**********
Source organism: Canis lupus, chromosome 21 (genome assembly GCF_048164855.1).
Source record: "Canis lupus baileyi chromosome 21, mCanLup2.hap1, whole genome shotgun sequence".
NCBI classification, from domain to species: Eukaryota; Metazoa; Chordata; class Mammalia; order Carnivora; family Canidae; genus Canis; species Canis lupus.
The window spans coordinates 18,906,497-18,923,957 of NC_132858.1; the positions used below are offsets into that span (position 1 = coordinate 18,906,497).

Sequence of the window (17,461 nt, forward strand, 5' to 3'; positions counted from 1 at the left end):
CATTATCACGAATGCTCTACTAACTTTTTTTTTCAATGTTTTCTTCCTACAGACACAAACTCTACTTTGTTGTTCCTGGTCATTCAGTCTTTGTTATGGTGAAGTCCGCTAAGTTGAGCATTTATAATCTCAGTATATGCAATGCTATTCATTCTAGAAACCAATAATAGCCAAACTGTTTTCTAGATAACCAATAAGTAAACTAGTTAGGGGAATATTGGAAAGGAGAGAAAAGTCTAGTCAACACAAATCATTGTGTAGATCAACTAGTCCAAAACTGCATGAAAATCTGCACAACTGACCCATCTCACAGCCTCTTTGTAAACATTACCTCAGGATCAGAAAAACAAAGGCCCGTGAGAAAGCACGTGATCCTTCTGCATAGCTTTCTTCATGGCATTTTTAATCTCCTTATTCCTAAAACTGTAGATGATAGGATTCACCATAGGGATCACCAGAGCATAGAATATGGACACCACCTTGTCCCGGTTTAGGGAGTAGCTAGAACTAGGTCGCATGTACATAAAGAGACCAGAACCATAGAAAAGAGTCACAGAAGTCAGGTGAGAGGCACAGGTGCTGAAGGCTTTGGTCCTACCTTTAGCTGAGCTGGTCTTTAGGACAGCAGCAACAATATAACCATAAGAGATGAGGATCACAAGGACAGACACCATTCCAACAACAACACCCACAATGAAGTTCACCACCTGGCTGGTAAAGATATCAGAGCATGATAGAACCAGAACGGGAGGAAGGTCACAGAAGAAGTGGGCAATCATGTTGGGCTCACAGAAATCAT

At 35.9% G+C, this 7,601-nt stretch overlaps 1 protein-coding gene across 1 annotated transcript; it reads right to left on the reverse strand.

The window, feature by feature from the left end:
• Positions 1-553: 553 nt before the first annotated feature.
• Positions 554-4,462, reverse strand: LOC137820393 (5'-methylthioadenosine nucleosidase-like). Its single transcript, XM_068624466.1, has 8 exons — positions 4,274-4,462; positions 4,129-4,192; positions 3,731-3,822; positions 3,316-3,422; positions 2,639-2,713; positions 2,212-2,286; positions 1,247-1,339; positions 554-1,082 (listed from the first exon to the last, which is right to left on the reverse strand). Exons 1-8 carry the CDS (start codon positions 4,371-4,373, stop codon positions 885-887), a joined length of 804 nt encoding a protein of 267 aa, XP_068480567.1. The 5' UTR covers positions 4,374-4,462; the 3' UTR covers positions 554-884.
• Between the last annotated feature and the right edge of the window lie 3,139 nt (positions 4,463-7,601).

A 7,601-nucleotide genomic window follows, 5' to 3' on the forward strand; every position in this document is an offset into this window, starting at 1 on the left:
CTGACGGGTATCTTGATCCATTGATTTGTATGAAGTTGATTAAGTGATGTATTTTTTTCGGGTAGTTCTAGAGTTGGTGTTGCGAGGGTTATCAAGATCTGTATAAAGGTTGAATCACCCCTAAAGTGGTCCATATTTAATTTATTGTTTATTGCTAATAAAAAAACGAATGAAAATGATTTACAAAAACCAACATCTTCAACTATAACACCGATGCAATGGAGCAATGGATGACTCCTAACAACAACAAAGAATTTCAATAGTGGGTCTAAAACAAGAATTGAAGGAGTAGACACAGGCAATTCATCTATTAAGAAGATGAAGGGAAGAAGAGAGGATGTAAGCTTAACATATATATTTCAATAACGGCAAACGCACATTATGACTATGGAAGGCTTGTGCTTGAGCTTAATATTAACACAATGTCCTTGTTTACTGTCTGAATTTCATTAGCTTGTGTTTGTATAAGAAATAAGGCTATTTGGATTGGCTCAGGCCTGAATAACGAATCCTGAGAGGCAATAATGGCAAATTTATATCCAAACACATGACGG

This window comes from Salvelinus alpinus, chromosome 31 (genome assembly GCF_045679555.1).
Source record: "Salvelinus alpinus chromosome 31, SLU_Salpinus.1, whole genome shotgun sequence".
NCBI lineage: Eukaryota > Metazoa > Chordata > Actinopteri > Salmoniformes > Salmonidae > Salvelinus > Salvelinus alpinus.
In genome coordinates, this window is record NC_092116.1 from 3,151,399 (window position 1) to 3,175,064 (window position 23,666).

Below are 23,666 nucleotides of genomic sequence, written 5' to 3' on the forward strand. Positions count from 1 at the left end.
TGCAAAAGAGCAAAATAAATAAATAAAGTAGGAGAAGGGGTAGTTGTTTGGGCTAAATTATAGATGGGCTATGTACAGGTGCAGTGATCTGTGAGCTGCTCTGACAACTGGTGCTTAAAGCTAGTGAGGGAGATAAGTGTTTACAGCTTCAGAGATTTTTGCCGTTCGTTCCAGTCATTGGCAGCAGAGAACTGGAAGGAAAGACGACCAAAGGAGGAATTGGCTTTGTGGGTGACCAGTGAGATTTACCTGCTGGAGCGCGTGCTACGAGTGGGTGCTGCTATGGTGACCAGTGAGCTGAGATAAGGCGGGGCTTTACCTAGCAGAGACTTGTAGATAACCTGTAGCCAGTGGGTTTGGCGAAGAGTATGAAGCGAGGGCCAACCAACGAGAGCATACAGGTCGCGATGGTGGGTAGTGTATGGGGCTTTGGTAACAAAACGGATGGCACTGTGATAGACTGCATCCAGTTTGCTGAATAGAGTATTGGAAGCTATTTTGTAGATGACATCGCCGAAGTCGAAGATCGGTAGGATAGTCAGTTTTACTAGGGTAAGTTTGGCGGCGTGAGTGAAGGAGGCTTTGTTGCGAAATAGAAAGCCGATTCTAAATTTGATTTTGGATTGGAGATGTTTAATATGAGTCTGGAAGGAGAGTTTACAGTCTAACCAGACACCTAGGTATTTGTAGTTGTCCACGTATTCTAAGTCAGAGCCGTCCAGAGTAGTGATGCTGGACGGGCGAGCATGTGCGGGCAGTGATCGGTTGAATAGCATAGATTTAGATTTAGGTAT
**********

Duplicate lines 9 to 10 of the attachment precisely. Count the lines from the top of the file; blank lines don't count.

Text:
• Positions 1-553: 553 nt before the first annotated feature.
• Positions 554-4,462, reverse strand: LOC137820393 (5'-methylthioadenosine nucleosidase-like). Its single transcript, XM_068624466.1, has 8 exons — positions 4,274-4,462; positions 4,129-4,192; positions 3,731-3,822; positions 3,316-3,422; positions 2,639-2,713; positions 2,212-2,286; positions 1,247-1,339; positions 554-1,082 (listed from the first exon to the last, which is right to left on the reverse strand). Exons 1-8 carry the CDS (start codon positions 4,371-4,373, stop codon positions 885-887), a joined length of 804 nt encoding a protein of 267 aa, XP_068480567.1. The 5' UTR covers positions 4,374-4,462; the 3' UTR covers positions 554-884.